Tech giants from Google to Amazon and Alibaba —not to mention nation-states vying for technological supremacy—are racing to dominate this space. The global quantum-computing industry is projected to grow from $412 million in 2020 to $8.6 billion in 2027, according to an International Data Corp. analysis.

Whereas traditional computers rely on binary “bits”—switches either on or off, denoted as 1s and 0s—to process information, the “qubits” that underpin quantum computing are tiny subatomic particles that can exist in some percentage of both states simultaneously, rather like a coin spinning in midair. This leap from dual to multivariate processing exponentially boosts computing power. Complex problems that currently take the most powerful supercomputer several years could potentially be solved in seconds. Future quantum computers could open hitherto unfathomable frontiers in mathematics and science, helping to solve existential challenges like climate change and food security. A flurry of recent breakthroughs and government investment means we now sit on the cusp of a quantum revolution. “I believe we will do more in the next five years in quantum innovation than we did in the last 30,” says Gambetta.

But any disrupter comes with risks, and quantum has become a national-security migraine. Its problem-solving capacity will soon render all existing cryptography obsolete, jeopardizing communications, financial transactions, and even military defenses. “People describe quantum as a new space race,” says Dan O’Shea, operations manager for Inside Quantum Technology, an industry publication. In October, U.S. President Joe Biden toured IBM’s quantum data center in Poughkeepsie, N.Y., calling quantum “vital to our economy and equally important to our national security.” In this new era of great-power competition, China and the U.S. are particularly hell-bent on conquering the technology lest they lose vital ground. “This technology is going to be the next industrial revolution,” says Tony Uttley, president and COO for Quantinuum, a Colorado-based firm that offers commercial quantum applications. “It’s like the beginning of the internet, or the beginning of classical computing.”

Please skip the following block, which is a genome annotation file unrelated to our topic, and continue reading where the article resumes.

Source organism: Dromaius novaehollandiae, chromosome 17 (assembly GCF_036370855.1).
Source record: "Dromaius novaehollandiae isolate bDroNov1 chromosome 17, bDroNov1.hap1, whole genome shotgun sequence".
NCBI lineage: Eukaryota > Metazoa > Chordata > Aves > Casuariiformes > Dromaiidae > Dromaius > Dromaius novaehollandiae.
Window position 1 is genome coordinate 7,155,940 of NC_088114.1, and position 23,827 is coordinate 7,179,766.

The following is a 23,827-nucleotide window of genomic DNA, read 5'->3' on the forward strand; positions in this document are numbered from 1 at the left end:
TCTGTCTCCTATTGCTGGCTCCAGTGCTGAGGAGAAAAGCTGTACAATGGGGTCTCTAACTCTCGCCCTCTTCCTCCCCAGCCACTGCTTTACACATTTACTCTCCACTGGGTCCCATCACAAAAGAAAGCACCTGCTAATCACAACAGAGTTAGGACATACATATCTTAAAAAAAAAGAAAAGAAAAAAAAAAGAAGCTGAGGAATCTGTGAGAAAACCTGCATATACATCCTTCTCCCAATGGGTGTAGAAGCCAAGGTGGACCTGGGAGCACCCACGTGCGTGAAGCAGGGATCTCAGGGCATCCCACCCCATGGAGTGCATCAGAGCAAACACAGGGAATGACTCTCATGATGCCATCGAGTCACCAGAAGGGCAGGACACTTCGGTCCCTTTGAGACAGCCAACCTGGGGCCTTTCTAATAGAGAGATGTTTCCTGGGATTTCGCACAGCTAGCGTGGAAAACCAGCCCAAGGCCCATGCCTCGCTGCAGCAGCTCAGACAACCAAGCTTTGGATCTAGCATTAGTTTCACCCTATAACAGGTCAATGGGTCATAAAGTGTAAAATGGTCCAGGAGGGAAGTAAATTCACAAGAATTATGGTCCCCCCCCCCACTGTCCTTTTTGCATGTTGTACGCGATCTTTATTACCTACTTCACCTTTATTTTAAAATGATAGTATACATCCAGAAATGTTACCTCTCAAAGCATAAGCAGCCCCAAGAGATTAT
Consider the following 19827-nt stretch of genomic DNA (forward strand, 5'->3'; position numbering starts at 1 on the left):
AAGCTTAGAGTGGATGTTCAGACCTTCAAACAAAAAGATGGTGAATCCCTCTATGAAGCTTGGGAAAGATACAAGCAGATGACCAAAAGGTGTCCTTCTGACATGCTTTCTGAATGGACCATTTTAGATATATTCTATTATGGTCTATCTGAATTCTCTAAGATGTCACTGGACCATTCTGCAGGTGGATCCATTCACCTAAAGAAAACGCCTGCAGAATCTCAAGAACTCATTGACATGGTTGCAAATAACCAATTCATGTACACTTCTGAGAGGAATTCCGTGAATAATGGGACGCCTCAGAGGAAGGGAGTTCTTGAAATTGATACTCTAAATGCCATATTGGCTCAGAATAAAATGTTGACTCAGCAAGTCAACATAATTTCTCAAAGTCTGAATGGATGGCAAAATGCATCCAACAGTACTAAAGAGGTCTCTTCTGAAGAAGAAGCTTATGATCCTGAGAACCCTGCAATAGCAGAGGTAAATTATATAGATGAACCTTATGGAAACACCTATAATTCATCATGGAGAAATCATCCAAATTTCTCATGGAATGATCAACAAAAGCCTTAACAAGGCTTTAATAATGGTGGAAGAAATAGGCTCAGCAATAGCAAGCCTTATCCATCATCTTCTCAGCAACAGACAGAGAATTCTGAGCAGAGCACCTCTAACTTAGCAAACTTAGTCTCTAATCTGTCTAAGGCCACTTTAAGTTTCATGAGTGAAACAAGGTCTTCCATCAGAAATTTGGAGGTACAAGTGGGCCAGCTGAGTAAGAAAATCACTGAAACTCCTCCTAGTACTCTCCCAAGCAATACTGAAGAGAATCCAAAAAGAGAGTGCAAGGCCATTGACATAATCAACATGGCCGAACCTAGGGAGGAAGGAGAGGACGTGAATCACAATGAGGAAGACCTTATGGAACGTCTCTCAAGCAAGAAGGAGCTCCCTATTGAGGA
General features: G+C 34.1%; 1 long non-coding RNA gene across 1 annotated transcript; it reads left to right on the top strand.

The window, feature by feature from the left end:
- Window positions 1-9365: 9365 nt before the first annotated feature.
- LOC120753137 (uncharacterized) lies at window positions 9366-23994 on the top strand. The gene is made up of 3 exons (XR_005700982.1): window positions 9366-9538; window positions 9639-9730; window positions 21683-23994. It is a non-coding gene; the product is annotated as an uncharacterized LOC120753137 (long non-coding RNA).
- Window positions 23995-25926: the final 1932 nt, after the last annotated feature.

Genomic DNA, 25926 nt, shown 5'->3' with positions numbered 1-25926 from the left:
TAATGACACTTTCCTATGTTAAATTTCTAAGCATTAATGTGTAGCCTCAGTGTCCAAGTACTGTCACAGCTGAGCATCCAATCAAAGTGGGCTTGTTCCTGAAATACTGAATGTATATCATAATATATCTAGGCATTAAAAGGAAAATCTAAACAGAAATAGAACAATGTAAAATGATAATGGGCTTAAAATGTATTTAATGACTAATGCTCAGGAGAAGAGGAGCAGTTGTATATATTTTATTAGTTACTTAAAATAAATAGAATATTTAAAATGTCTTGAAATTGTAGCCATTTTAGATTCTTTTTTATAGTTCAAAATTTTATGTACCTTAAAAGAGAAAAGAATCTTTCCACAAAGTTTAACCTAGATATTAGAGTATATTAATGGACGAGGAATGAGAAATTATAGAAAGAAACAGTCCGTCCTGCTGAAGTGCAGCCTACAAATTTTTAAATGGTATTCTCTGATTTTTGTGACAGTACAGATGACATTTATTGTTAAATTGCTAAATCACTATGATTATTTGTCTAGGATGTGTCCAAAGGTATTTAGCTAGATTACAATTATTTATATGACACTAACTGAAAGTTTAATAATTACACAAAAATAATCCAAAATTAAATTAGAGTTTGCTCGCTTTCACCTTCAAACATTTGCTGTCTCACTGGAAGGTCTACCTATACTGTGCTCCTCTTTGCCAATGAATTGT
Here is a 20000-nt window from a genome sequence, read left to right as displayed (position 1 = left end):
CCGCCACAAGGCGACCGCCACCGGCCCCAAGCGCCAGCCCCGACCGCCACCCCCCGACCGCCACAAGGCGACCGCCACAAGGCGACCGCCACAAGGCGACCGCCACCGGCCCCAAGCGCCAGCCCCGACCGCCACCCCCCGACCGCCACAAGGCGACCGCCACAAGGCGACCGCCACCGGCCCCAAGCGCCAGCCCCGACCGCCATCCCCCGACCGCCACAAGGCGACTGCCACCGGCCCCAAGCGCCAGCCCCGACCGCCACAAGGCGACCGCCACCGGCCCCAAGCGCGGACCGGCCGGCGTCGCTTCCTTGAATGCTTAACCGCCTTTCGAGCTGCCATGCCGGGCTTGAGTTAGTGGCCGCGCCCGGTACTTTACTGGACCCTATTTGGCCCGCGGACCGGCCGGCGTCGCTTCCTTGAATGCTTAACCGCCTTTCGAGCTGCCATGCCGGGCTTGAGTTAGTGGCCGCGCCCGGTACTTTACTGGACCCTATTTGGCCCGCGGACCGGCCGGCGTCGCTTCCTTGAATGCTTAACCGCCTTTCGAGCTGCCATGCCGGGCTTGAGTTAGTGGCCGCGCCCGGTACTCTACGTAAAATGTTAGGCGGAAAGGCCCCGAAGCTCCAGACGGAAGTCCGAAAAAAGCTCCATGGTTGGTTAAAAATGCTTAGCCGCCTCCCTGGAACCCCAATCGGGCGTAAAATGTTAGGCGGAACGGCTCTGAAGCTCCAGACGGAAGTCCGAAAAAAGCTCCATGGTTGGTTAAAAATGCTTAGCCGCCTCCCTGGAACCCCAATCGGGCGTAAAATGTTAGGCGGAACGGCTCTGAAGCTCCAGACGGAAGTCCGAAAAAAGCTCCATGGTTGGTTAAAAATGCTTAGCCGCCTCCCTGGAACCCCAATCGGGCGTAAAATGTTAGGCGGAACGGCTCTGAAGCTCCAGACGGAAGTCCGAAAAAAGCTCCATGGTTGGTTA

Jan 26, 2023

Everything might change forever this century (or we’ll go extinct)

Posted by in categories: economics, robotics/AI, space

We could be living in the most important century in history. Here’s how Artificial Intelligence might uphold a historical trend of super-exponential economic growth, ushering us into a period of sudden transformation, ending in a stable galaxy-scale civilization or doom. All within the next few decades.

This video is based on Holden Karnofsky’s “most important century” blog post series: https://www.cold-takes.com/most-important-century/

Continue reading “Everything might change forever this century (or we’ll go extinct)” »